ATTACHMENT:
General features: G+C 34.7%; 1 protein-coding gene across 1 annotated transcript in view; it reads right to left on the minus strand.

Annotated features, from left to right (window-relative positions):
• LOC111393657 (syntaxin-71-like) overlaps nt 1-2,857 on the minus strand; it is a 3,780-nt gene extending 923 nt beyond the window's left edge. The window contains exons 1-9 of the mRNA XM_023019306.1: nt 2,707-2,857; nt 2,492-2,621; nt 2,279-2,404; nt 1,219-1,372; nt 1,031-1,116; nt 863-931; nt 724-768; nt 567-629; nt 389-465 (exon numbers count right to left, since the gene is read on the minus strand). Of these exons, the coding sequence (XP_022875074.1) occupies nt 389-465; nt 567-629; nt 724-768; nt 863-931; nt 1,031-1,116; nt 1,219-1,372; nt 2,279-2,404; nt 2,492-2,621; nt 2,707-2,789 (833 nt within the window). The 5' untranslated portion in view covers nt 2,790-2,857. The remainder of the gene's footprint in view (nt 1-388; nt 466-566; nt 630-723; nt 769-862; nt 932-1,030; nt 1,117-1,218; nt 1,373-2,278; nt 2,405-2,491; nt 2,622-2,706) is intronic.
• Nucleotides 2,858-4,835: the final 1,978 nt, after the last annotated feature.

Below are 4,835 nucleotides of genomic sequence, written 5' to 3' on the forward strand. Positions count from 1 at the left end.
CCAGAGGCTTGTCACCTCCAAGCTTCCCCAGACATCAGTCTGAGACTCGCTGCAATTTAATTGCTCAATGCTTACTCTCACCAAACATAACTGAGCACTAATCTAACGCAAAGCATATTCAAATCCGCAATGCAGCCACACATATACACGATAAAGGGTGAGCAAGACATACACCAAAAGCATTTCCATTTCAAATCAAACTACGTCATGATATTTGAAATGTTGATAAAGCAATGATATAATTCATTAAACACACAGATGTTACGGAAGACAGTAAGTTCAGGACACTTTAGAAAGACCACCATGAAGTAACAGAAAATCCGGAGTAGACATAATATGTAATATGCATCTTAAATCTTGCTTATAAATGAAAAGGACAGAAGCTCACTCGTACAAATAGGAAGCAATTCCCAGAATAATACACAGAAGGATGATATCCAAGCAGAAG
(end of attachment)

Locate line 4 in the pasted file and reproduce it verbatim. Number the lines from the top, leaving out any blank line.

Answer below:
• Nucleotides 2,858-4,835: the final 1,978 nt, after the last annotated feature.